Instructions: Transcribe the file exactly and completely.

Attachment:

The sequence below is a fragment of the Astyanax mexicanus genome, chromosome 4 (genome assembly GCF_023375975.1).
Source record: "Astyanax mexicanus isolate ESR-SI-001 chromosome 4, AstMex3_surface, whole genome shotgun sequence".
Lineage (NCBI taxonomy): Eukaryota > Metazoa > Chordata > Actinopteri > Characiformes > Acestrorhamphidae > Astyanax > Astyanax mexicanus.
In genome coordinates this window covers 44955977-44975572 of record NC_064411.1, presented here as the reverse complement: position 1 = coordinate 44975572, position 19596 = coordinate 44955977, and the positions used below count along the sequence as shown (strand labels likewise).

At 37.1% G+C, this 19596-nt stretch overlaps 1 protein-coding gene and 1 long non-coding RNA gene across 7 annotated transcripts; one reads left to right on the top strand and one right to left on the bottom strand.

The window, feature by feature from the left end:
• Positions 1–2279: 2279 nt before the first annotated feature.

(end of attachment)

The sequence below is a fragment of the Astyanax mexicanus genome, chromosome 4 (genome assembly GCF_023375975.1).
Source record: "Astyanax mexicanus isolate ESR-SI-001 chromosome 4, AstMex3_surface, whole genome shotgun sequence".
Lineage (NCBI taxonomy): Eukaryota > Metazoa > Chordata > Actinopteri > Characiformes > Acestrorhamphidae > Astyanax > Astyanax mexicanus.
In genome coordinates this window covers 44955977-44975572 of record NC_064411.1, presented here as the reverse complement: position 1 = coordinate 44975572, position 19596 = coordinate 44955977, and the positions used below count along the sequence as shown (strand labels likewise).

At 37.1% G+C, this 19596-nt stretch overlaps 1 protein-coding gene and 1 long non-coding RNA gene across 7 annotated transcripts; one reads left to right on the top strand and one right to left on the bottom strand.

The window, feature by feature from the left end:
• Positions 1–2279: 2279 nt before the first annotated feature.